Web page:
This truck holding bay is a favourite of mine due to its location and topography. You can see the CBD easily and in the right conditions make some good pictures of Melbourne.
The blue screens on the Citylink off ramp are the only clue that construction is underway. All the action is behind me here. I wandered west with my ‘Blad and made a few pictures of some of the works going on. As I have yet to process this film it remains to be seen if I was successful.
At least I have some record of the changes that are occurring. This forms a major motivation behind what I am focusing on these days.
This view did not exist in 2019. I can’t remember the last time I drove along Dohertys road.
I am standing on a bridge built for cyclists that forms part of the federation trail. I’m not quite certain when it was completed. Google maps most recent picture of this part of Dohertys road is from 2019. The new bridge forms part of the larger infrastructure works going on around the Westgate. The works are affecting the peripheral and arterial roads that run off it. This trail will allow cyclists to ride from Werribee to the city. It crosses Dohertys’ road a dual carriageway arterial road.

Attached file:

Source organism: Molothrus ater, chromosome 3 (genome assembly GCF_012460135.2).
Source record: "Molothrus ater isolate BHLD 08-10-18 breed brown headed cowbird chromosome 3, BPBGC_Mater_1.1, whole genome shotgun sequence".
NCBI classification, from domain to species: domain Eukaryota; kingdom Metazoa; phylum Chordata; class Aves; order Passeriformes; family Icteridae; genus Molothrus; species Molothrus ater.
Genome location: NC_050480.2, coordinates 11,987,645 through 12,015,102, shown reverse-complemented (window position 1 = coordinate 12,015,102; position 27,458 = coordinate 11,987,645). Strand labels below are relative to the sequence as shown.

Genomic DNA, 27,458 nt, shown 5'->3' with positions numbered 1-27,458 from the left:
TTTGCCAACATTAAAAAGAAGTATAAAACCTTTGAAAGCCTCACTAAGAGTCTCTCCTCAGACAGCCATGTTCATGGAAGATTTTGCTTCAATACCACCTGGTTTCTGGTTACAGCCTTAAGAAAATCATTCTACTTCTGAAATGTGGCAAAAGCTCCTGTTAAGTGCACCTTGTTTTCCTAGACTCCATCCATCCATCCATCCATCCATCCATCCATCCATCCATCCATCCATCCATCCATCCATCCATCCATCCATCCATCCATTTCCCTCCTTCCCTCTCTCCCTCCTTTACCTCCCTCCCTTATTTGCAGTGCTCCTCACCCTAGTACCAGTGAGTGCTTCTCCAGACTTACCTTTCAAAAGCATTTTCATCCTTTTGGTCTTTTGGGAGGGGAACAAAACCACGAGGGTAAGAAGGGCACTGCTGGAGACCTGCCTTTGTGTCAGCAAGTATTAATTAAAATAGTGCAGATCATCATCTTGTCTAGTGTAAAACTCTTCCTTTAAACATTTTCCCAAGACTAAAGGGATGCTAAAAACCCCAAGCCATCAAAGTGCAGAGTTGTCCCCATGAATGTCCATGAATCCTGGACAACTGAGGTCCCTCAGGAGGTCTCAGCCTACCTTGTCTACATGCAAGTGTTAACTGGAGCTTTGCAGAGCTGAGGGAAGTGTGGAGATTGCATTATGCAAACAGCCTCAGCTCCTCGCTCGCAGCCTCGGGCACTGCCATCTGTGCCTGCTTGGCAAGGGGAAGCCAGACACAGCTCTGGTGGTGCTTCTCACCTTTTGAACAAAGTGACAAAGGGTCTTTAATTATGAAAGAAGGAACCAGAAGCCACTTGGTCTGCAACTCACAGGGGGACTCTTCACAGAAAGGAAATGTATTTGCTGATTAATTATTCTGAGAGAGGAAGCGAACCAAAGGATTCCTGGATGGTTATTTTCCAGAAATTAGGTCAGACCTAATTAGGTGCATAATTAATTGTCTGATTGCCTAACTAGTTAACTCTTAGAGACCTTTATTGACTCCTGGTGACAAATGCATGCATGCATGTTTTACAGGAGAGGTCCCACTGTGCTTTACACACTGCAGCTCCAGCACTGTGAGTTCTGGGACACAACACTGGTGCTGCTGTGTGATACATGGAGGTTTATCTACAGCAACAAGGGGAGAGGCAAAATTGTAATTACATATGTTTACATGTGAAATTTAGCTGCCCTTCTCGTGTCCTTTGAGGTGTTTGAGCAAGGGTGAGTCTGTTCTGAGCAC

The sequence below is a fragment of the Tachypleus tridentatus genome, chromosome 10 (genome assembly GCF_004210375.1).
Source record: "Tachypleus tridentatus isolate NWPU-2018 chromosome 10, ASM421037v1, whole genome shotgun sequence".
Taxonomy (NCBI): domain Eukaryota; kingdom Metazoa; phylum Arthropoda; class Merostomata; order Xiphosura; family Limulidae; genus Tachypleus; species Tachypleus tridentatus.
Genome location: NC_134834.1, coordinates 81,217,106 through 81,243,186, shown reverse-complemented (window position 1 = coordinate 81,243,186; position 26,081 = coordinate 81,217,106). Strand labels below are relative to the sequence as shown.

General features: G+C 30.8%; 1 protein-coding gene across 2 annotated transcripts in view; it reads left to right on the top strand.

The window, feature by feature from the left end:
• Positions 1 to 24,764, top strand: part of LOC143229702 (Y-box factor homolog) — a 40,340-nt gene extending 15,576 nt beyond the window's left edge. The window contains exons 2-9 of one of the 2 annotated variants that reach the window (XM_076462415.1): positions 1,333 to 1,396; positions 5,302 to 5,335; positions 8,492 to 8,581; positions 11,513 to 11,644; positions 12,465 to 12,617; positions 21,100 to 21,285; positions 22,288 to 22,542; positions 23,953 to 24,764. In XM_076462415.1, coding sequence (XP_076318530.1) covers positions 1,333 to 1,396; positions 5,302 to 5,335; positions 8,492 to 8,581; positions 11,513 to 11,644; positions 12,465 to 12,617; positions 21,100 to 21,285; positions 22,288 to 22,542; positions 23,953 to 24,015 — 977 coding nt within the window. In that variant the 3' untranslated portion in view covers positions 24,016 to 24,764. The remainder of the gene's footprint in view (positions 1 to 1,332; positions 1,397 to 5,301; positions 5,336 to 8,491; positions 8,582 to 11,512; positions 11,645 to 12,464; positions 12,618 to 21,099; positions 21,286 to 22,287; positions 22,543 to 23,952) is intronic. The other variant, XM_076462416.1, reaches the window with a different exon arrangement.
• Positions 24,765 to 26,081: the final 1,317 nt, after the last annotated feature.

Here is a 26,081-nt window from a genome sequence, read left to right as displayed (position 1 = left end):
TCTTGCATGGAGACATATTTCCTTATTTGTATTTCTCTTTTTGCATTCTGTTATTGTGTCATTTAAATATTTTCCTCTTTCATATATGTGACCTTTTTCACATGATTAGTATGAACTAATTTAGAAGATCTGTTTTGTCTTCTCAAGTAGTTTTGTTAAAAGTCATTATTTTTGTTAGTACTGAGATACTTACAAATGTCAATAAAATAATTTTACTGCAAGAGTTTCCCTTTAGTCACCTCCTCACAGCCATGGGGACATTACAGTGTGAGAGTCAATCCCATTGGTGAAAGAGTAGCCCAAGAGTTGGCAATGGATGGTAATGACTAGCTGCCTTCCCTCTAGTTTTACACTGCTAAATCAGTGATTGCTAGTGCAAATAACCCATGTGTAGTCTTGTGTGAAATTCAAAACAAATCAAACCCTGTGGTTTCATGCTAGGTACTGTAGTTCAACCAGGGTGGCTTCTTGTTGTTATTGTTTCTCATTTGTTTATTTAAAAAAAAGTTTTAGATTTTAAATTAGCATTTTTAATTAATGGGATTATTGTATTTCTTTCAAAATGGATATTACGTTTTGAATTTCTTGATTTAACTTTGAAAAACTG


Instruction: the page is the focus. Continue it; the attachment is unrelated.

As I had not had a chance to really explore this part of Melbourne since we had spent so much time in lockdown last year. I decided to investigate several areas nearby that I know would have altered radically.
Dohertys road used to be a single lane arterial road. Given the real estate in this part of Laverton there would have been many many large trucks using this road. It is now a dual lane road which no doubt means the numbers will increase. Melbourne’s cyclists can now cross this road safely using this bridge.
The weather on the day I was there proved to be almost perfect for photography. Unusual for Melbourne in January. I suspect this will be a regular location now.
This approach to finding locations underpins my work. Not being able to wander and just follow my nose while we were in lockdown was stifling to say the least. At least it means there will be plenty more surprises waiting for me; all within a 10 minute drive from my house.